As always, with my reviews of any T.J. Klune book, I'm going to keep this spoiler-free.
I'm struggling with how to rate and review this book
As always, with my reviews of any T.J. Klune book, I'm going to keep this spoiler-free.
I'm struggling with how to rate and review this book, to be honest. While I appreciated TJ's writing, I don't know if I particularly... liked the book all that much. Okay, okay, that might have come out wrong, but... we have to know ourselves and this book wasn't really my kind of story.
What kinds of books do you like to read? What do you enjoy? Well, I love sci-fi, and the brief blurb promising something more than "normal" got my attention. And it's true, this book falls into the sci-fi genre, but it has the anxiety-producing intensity of a thriller. I don't like feeling anxious, and I don't like mysteries or suspense because of it, and this book gave me that same clenching somethingisgoingtohappenomg feeling that I, personally, don't enjoy.
The story relies heavily on momentum to move the plot forwards, and we really don't get to learn too much about the individual characters. I like a really character-heavy story, and while we get a lot of these three together as a unit, I left the story feeling, oddly, like I barely knew them each at all. The story barrels forward, and I felt like I was on a roller-coaster about to go over the edge.
The highlight of the story, for me, was the creative world-building and the intense, careful writing that TJ does so well in his more serious stories. The book is basically serious all the way through, so if you were expecting something light or with bits of humor, this book really doesn't fit that bill. And though I got the gist of what was going to happen fairly quickly, the richness in TJ's storytelling was really beautiful to read. I always, always enjoy his writing and his talent, even when I don't mesh well with a story's vibe.
I missed the intense romantic chemistry that is so present in most of TJ's books. The two male MCs barely got to know one another out of the context of Art, and I really struggled with their romantic connection. The romance was there, but more subtle, and a lot of the attention is more on moving the plot forwards and less on the let's get to know one another. We actually get a couple of sex scenes, but I was too stressed about what was going to happen next to even give them my full attention. The story is really more sci-fi with romantic elements than a focused romance, IMO, and that was just fine with me, but perhaps it's something you should know going into it.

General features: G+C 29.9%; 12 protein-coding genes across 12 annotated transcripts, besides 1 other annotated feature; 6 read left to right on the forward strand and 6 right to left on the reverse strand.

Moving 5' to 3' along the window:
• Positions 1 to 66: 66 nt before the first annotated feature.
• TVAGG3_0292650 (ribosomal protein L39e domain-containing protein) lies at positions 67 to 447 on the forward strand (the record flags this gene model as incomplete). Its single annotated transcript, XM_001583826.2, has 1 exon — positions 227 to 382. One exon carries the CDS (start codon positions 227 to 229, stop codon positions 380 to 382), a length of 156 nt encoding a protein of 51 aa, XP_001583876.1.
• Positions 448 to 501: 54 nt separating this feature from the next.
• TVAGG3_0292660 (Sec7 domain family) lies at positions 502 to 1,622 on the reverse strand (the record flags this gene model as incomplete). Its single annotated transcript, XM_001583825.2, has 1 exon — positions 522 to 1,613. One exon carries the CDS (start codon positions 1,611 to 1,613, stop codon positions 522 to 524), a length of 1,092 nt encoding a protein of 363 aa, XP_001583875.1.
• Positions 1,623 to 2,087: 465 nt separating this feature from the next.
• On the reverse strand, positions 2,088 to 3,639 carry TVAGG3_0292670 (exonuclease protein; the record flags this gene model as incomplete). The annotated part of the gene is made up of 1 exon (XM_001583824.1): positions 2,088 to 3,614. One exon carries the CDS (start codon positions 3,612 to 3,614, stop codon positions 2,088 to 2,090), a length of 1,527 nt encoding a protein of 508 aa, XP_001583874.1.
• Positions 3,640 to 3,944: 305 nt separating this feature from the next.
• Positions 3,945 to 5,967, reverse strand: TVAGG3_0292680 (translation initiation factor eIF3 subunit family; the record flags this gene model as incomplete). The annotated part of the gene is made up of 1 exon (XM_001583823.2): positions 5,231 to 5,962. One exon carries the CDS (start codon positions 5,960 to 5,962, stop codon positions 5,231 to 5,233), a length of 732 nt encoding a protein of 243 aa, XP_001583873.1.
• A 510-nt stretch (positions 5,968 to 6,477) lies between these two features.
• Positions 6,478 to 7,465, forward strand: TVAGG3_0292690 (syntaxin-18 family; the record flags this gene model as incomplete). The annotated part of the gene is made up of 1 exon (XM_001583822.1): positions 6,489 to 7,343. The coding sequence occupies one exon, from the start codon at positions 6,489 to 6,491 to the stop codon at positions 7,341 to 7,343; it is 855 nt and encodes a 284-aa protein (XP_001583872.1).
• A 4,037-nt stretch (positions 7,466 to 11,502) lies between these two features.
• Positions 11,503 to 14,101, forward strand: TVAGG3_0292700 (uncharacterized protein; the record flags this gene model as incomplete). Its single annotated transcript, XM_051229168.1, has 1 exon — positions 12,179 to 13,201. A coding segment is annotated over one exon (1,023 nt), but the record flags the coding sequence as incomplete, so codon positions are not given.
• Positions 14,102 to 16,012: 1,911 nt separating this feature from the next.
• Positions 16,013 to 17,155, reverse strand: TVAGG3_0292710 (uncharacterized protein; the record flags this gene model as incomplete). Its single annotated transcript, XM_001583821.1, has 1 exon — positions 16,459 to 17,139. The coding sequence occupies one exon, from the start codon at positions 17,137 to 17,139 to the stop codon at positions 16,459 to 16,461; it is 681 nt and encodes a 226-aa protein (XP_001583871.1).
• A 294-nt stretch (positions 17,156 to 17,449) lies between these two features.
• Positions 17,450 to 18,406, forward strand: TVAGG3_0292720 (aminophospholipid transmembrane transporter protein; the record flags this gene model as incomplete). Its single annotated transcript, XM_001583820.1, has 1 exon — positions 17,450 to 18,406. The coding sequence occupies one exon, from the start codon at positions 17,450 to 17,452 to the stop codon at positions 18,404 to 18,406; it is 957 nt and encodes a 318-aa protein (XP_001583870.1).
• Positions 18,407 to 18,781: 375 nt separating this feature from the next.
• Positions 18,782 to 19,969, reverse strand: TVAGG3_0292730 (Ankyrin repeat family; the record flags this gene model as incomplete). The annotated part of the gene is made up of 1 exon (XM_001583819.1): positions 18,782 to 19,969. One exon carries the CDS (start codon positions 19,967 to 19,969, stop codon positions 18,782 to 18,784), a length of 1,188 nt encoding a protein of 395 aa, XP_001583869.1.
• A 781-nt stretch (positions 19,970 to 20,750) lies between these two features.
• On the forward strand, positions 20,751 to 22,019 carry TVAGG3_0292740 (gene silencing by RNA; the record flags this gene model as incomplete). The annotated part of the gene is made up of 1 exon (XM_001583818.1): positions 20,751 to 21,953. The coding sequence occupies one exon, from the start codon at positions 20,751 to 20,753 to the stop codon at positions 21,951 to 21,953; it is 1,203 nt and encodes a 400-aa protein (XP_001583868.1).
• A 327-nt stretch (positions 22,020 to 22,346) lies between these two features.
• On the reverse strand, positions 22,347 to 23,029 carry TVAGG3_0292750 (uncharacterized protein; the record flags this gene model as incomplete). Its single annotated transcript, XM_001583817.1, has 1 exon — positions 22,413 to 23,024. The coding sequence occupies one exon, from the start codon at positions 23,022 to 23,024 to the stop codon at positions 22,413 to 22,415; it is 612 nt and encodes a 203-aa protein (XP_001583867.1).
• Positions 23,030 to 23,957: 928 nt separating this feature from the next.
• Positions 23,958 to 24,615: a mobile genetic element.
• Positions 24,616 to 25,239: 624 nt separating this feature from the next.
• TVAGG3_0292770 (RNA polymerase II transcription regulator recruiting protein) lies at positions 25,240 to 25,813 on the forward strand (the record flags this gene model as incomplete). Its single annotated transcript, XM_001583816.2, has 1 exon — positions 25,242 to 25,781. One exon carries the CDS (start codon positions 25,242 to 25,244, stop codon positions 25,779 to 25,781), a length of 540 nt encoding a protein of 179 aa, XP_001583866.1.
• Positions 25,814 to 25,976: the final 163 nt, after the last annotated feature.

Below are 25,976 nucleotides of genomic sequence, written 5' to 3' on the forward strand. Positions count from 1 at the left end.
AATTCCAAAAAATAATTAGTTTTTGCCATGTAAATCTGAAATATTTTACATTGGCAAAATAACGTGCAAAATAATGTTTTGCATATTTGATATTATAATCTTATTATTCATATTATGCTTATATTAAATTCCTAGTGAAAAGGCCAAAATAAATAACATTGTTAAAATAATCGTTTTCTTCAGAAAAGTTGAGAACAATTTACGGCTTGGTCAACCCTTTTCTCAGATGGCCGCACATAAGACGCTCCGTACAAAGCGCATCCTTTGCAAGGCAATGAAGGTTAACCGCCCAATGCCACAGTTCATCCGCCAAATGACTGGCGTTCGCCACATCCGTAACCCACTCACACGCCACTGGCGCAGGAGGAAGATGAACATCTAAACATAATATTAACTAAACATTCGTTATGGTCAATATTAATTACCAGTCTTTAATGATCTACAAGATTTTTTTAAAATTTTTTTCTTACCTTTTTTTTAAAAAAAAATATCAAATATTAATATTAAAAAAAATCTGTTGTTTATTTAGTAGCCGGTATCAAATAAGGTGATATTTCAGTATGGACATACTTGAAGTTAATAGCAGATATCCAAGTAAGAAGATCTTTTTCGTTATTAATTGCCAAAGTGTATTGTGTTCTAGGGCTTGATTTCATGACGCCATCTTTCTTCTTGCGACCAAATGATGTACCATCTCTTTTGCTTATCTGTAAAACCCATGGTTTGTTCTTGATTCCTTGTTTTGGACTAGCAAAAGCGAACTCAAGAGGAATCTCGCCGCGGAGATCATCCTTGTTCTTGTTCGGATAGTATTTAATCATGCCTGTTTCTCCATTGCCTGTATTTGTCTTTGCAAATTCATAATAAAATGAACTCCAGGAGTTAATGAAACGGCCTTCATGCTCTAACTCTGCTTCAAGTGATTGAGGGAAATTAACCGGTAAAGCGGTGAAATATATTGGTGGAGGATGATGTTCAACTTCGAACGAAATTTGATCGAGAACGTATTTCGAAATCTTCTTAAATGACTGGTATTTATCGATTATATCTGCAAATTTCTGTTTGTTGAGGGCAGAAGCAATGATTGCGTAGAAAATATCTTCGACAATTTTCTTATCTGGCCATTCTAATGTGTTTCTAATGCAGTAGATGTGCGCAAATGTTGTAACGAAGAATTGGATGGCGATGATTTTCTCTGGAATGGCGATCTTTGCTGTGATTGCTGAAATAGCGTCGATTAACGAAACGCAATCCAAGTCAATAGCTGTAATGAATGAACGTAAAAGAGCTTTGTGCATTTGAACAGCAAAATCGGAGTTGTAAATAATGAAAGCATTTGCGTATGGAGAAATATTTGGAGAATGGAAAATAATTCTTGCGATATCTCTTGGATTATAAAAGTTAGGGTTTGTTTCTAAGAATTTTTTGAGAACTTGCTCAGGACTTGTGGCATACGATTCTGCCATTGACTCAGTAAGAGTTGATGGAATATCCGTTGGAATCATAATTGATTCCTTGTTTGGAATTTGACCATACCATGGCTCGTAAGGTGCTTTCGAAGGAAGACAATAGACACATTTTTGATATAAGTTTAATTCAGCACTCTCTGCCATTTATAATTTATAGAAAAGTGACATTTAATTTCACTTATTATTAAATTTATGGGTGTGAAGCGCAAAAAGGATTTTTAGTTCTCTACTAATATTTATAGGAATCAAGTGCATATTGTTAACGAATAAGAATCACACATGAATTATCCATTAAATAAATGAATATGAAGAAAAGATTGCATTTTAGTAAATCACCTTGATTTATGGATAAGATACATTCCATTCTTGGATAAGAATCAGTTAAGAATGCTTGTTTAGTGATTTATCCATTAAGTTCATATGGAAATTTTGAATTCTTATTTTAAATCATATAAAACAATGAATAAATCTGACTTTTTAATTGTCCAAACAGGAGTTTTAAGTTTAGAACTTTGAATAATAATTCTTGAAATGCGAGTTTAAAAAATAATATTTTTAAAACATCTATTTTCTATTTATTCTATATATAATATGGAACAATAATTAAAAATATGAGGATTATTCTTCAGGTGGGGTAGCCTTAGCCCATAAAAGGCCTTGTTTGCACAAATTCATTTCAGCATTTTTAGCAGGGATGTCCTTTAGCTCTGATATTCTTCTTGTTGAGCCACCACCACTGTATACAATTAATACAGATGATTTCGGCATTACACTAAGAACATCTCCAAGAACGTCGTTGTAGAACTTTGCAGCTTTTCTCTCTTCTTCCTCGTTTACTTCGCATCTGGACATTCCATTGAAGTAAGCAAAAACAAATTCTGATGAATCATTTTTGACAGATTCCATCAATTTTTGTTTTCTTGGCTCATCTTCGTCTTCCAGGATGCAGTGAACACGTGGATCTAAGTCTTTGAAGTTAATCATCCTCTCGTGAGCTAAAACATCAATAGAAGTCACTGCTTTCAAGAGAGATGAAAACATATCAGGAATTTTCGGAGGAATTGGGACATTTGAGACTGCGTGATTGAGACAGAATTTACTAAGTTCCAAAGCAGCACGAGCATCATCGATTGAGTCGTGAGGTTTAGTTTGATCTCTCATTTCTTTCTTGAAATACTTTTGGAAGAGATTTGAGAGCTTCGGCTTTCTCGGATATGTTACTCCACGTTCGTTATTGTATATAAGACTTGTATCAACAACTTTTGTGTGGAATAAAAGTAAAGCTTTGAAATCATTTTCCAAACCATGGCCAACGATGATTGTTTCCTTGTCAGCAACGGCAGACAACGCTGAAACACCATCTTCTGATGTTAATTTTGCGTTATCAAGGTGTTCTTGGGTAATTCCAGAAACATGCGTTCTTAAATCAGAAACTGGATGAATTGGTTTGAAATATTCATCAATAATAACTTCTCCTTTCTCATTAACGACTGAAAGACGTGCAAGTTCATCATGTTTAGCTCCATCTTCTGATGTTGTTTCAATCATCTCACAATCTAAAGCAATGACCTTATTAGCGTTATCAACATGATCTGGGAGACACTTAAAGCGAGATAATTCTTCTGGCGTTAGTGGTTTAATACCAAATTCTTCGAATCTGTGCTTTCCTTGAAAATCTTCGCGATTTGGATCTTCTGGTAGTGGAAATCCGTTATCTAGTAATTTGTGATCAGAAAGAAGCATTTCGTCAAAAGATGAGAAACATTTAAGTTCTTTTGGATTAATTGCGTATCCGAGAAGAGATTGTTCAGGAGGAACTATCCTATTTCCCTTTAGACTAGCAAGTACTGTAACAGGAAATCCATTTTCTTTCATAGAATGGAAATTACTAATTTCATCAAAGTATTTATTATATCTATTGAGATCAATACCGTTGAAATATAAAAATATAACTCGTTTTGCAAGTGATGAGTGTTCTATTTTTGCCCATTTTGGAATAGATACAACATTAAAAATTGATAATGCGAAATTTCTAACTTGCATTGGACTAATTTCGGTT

I always take into consideration how quickly I read a story when I come up with my final review. If I can't put a book down, I'll always rate it higher because that addictive readability is so hard to find. I had trouble putting this book down, so, ultimately, I rounded my rating up. However, The Bones Beneath My Skin won't rank in my top T.J. Klune books.
A romance with two bisexual athletes? Yes, please!
I haven't read a Lane Hayes book in some time, mostly because she is so nice in real lif*3.5 stars*
A romance with two bisexual athletes? Yes, please!
I haven't read a Lane Hayes book in some time, mostly because she is so nice in real life that it would crush me to hate her stuff. I didn't hate Out in the Deep, and I even really loved it at times, even though the dreaded I'm breaking up with you for your own good happened near the end (ugh).
Out in the Deep is a really sweet story with relatively low angst, which is nice for a closeted guy plotline (two closeted guys here). I wasn't in the mood for something really heavy, so light and sweet was perfect.
Though the story wasn't angsty, it was a bit dramatic for my tastes. I felt like these guys acted even younger than their age (I was married at 22, for F's sake), and I felt frustrated by them, especially near the end.
I wish I liked this one more because I've loved Lane Hayes' stories in the past, but it was still a solid effort and a sexy little read for a rainy day.
Just One Night is basically one BDSM-y, kinky night with a stranger without any discussion of boundaries or limits, which I found to be a bit off-putting. I found the rich MC to be vaguely creepy (I mean, if I went home with a guy after meeting him at the club and he already had champagne on ice in his hotel room, I'd think he was a murderer), and I simply didn't feel the chemistry between the two MCs.
I wanted more of everything. More character development, more tension and heat, and, I'm sorry to say, more polished writing.
While Just One Night wasn't a bad read, it wasn't great for me. I hope Jack Harbon keeps working on his craft.
Kelly Bowen is an extremely gifted author of historical romance, but Last Night with the Earl felt off.
I was excited about this story because I love a hero who is broody and who has a disability/disfigurement. I love interesting male and female MCs, and I had high hopes for both Eli and Rose. However, Eli goes from a hermit who stayed away from civilization for years to out in society way too easily. It felt... fake, and forced.